Project Euler is a very popular self-challenge website where users complete various projects designed to test their number-theory intuition and programming skills.
I've been considering various ideas for a first year introduction to proofs course. One idea I've had is to choose project ideas from project Euler and run the class using the Moore method. Thus, students would work through the first large chunk of projects together, handing in proofs that their answer works and presenting their solutions periodically on the board.
- Introduces mathematical programming and number theory
- Students can check their answers through the website
- The internet resists people cheating on Project Euler (mostly, there are exceptions).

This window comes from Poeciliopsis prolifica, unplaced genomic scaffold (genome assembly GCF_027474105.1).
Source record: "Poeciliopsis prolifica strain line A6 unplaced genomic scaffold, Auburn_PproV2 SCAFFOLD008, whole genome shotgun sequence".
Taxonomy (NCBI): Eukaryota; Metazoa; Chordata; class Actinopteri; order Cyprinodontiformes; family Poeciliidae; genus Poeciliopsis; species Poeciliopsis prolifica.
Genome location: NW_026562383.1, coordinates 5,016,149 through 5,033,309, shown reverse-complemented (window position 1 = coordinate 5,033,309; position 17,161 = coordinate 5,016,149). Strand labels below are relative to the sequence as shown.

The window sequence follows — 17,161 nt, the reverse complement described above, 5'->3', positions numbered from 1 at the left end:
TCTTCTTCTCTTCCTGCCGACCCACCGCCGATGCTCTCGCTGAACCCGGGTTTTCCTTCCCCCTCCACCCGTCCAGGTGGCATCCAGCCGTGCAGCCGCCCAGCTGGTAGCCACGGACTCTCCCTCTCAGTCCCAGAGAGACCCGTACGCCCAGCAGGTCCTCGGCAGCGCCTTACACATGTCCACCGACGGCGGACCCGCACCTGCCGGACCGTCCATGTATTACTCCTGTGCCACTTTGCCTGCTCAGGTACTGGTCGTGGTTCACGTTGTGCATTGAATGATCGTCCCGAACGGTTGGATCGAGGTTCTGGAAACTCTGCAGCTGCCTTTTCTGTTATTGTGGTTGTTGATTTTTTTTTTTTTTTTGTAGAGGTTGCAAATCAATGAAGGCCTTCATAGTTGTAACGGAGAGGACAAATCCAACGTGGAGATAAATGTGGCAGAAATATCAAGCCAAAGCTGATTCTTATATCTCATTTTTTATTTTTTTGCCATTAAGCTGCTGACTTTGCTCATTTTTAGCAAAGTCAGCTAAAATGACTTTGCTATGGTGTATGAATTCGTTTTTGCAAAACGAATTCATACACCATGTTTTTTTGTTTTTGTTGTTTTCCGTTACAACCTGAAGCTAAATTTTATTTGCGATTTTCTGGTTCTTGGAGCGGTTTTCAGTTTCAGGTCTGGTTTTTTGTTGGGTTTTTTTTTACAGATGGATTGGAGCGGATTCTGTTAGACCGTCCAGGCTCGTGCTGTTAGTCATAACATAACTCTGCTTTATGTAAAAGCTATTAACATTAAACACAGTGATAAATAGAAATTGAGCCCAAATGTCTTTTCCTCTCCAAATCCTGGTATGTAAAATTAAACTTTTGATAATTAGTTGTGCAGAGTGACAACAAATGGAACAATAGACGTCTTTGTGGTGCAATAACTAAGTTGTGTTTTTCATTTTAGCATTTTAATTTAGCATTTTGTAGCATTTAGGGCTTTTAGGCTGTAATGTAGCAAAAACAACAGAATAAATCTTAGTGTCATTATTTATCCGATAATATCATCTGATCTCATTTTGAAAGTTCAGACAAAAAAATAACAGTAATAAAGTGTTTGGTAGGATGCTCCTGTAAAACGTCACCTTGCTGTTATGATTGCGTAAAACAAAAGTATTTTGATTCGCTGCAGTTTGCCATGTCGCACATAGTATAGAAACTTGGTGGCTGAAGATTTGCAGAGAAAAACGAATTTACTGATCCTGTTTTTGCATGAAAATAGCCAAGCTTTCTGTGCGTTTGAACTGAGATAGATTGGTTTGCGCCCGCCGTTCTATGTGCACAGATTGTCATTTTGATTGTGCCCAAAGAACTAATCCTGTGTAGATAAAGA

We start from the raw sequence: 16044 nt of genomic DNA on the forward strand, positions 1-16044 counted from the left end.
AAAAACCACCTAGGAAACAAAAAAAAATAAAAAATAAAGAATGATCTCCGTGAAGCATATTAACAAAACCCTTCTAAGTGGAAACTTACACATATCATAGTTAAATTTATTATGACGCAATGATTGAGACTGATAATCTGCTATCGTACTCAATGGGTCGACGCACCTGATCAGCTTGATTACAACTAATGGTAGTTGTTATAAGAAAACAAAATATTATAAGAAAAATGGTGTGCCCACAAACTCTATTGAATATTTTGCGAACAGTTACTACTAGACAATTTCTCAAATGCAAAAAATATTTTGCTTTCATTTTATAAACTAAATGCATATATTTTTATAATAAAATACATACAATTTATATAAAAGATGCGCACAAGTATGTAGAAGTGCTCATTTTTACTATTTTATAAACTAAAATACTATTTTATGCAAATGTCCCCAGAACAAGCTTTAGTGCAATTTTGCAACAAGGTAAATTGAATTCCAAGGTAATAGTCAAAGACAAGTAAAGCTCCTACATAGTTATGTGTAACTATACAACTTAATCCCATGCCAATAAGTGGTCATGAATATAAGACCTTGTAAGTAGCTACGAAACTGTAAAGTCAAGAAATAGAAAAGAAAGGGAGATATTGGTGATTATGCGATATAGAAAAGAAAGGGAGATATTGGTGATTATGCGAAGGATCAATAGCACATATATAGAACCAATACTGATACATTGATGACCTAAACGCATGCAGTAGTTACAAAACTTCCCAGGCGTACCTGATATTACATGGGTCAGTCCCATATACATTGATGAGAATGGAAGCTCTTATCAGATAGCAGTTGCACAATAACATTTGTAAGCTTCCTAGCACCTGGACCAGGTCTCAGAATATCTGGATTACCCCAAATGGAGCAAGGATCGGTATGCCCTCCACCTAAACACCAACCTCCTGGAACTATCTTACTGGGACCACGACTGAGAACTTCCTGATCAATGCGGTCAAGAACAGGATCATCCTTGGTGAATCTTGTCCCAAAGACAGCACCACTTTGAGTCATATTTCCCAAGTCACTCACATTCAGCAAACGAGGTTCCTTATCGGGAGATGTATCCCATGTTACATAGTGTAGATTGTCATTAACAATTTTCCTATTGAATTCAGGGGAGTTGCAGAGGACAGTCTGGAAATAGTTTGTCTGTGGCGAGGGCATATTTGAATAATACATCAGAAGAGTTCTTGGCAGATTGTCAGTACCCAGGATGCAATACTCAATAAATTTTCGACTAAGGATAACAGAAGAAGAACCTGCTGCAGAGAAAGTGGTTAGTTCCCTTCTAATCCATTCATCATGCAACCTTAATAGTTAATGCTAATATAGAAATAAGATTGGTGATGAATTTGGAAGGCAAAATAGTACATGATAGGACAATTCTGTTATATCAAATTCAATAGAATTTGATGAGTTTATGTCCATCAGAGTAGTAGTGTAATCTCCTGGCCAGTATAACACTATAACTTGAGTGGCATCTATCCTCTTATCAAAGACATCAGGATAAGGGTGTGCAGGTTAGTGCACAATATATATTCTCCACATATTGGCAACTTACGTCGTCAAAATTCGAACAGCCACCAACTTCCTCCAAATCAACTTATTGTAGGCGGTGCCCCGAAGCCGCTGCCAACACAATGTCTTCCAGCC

- Students may be mad if the website says they are right and the teacher says their proof is incorrect.
- Students may have already seen most of the material if they previously worked through the project.
Building off the previous item, how could standard material like proof techniques and basic logic be incorporated into such a course? Does project Euler have a wide-enough selection of topics to be an effective introduction to rigorous thinking?
A familiarity with a programming language would be a prerequisite. This class would give students more experiences programming math, which would be helpful in preparing them for a variety of future jobs.